Wednesday 19 July 2023
The National Nuclear Laboratory (NNL), the UK’s national laboratory for nuclear fission, working with its Japanese counterpart, the Japan Atomic Energy Agency (JAEA), has received investment from the Department of Energy Security and Net Zero to continue its vital work on coated particle fuel. This is the fuel used by the next generation of high temperature gas reactors that produce high-grade heat – vital to the UK’s decarbonisation goals.
The laboratory recently celebrated the casting of active fuel kernels at scale. These kernels form the tiny particles of uranium, that are subsequently coated in four layers of ceramic and carbon creating coated particle fuel. Often referred to as ‘the most robust nuclear fuel’, each coated particle is roughly the size of a poppy seed – with the uranium kernel housed inside its own miniature container vessel.
This investment will allow NNL’s scientists and engineers to continue work towards the production of UK sovereign fuel, a critical enabler for our future energy security. It builds on the government-funded Advanced Fuel Cycle Programme – which was the UK’s biggest investment in the nuclear fuel cycle in a generation – to deliver innovation in advance fuels and recycling. JAEA bring decades of experience of working with the Japanese Supply Chain in designing and manufacturing this type of fuel.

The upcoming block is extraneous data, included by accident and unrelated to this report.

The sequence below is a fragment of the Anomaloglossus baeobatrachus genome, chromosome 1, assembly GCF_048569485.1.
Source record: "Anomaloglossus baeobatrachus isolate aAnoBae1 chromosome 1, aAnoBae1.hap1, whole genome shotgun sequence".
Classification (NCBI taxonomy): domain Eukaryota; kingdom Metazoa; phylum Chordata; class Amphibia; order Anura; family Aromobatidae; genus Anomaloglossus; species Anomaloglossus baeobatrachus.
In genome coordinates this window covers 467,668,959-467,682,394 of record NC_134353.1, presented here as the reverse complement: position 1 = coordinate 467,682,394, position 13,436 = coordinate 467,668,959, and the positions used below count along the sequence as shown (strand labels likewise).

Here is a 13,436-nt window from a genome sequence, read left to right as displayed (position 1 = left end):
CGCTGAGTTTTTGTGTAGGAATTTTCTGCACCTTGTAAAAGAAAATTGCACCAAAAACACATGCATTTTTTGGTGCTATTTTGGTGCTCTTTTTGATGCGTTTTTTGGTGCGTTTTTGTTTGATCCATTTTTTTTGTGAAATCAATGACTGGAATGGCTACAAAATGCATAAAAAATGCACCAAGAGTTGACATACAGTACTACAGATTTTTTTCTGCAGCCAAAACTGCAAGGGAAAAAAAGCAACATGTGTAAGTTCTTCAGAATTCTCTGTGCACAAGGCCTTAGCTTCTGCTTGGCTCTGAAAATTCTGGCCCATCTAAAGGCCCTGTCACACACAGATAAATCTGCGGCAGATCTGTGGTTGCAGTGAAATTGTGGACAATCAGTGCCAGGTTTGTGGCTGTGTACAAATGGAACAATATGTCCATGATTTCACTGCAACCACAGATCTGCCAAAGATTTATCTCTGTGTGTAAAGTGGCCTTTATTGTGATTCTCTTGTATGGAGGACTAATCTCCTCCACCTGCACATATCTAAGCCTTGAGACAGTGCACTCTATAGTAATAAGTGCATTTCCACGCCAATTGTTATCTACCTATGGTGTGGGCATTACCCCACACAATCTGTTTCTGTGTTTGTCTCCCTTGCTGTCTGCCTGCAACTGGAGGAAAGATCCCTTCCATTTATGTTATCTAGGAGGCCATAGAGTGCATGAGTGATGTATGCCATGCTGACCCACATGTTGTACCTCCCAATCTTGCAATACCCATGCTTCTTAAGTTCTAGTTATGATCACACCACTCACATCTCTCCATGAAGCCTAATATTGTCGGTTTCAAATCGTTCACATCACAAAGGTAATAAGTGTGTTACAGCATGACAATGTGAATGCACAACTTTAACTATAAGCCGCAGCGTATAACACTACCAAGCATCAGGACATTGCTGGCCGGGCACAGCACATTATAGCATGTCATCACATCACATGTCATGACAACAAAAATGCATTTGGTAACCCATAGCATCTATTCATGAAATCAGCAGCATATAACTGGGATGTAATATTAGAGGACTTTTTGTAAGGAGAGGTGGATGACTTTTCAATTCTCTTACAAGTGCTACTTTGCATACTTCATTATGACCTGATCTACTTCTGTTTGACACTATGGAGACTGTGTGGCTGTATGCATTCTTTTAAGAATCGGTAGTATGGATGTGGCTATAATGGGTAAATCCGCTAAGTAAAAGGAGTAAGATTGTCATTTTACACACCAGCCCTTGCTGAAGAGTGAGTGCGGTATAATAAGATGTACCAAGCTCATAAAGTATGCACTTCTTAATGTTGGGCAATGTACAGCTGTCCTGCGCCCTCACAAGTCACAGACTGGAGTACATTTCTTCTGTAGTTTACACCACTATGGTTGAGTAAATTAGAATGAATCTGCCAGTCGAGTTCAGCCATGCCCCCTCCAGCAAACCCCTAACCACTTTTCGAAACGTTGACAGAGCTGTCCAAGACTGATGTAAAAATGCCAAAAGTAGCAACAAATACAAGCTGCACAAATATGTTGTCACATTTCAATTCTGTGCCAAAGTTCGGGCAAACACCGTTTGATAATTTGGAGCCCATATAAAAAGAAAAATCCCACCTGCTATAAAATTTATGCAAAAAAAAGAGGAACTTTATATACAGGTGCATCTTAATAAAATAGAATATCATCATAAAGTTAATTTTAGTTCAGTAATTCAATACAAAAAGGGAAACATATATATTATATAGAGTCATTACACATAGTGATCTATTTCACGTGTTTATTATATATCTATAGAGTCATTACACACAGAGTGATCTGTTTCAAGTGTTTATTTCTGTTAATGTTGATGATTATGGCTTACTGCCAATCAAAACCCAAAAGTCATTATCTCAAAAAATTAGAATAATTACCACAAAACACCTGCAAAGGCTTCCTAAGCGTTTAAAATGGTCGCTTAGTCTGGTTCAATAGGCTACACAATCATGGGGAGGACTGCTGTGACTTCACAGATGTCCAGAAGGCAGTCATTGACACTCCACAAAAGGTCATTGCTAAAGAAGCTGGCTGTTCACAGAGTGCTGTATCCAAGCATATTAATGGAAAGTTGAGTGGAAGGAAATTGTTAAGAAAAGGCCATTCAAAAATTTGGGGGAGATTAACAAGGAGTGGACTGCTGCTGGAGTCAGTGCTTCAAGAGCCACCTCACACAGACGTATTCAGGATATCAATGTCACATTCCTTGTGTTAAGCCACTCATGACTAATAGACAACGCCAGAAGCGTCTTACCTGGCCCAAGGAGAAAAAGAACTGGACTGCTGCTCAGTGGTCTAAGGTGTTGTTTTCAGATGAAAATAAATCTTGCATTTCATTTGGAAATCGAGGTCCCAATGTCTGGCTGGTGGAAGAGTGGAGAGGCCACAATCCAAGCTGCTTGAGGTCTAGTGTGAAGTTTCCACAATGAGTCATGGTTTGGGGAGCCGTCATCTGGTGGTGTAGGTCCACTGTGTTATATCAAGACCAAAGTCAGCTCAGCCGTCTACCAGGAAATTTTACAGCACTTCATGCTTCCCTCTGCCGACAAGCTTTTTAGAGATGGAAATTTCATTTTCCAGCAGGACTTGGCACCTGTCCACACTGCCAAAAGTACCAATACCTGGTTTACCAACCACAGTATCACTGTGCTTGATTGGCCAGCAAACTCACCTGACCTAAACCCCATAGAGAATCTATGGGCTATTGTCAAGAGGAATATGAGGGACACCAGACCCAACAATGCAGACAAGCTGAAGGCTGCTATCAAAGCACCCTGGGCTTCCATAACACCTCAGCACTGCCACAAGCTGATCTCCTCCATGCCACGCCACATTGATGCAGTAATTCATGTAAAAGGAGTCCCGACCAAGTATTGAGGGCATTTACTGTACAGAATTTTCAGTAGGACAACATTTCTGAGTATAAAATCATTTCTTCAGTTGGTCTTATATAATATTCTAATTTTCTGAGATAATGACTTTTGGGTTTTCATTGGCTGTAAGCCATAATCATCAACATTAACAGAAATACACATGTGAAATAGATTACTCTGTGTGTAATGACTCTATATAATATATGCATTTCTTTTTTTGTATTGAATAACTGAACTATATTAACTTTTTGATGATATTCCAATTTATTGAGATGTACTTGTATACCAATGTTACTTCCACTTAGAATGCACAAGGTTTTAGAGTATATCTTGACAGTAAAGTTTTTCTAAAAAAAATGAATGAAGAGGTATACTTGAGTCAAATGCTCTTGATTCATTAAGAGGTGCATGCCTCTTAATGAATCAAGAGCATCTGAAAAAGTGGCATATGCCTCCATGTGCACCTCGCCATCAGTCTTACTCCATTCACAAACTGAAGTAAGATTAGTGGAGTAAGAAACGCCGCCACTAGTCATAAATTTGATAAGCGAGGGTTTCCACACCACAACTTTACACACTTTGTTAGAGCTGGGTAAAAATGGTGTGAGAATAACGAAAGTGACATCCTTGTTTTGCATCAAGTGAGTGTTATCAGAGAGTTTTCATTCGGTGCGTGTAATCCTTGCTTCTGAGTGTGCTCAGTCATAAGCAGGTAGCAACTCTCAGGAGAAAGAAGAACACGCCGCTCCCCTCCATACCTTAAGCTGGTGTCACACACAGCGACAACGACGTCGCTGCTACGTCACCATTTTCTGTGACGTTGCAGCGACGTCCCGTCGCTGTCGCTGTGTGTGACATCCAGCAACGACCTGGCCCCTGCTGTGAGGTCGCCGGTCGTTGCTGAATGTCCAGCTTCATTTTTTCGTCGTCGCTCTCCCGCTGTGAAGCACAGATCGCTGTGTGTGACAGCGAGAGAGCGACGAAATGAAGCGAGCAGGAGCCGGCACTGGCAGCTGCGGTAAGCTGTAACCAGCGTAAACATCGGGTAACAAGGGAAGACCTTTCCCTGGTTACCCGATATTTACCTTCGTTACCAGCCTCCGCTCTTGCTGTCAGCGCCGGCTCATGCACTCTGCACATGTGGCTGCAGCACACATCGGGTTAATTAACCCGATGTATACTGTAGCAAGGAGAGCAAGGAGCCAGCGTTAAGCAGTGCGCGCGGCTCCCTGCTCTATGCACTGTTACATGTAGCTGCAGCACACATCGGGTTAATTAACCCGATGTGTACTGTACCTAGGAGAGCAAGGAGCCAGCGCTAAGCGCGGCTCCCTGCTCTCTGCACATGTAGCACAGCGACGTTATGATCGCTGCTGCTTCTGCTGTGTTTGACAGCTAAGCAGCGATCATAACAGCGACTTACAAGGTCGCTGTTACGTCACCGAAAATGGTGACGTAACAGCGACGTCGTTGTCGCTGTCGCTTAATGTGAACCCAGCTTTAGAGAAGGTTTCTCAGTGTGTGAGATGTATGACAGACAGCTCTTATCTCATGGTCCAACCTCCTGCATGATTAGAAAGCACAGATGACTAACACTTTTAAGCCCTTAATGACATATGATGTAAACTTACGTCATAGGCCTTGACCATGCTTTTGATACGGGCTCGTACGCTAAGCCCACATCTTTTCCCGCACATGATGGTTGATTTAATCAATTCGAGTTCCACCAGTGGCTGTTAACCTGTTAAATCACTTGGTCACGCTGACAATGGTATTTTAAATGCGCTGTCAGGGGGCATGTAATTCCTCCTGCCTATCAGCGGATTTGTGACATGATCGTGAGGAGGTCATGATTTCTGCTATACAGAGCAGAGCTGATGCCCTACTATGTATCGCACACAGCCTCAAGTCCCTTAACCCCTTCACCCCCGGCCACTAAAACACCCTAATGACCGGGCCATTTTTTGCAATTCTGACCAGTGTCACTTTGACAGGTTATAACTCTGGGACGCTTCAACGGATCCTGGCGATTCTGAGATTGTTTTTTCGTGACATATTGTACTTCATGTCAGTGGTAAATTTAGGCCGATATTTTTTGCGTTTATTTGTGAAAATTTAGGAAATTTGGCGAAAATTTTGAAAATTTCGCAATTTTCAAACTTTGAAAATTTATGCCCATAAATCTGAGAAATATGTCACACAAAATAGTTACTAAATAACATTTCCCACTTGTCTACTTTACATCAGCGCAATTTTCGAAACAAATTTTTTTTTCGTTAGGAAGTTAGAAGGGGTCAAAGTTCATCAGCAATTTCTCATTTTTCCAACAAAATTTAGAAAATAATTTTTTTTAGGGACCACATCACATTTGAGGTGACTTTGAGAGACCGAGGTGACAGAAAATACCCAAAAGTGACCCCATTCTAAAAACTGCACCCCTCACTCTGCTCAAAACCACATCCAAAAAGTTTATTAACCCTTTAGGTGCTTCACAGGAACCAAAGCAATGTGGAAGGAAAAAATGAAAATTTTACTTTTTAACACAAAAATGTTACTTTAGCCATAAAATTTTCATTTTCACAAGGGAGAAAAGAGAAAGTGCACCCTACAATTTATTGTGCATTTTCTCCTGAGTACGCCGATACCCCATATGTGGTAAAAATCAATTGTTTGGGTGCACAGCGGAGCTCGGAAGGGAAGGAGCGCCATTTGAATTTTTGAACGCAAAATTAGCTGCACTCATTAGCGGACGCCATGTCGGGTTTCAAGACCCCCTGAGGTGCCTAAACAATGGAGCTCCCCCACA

Dr Gareth Headdock, Vice President for Government and New Build, NNL said: “The research and development taking place here in the UK is developing a new generation of scientists and engineers and increasing our world-leading skills in nuclear. We are providing a wealth of opportunities for both large and small companies in the supply chain. During the Advanced Fuel Cycle Programme, we worked with over 90 organisations in the UK, we opened our facilities to SMEs new to nuclear, increasing the sector’s supply chain resilience. This new investment will continue to enable both NNL and the fuel supply chain to continue this exciting work.”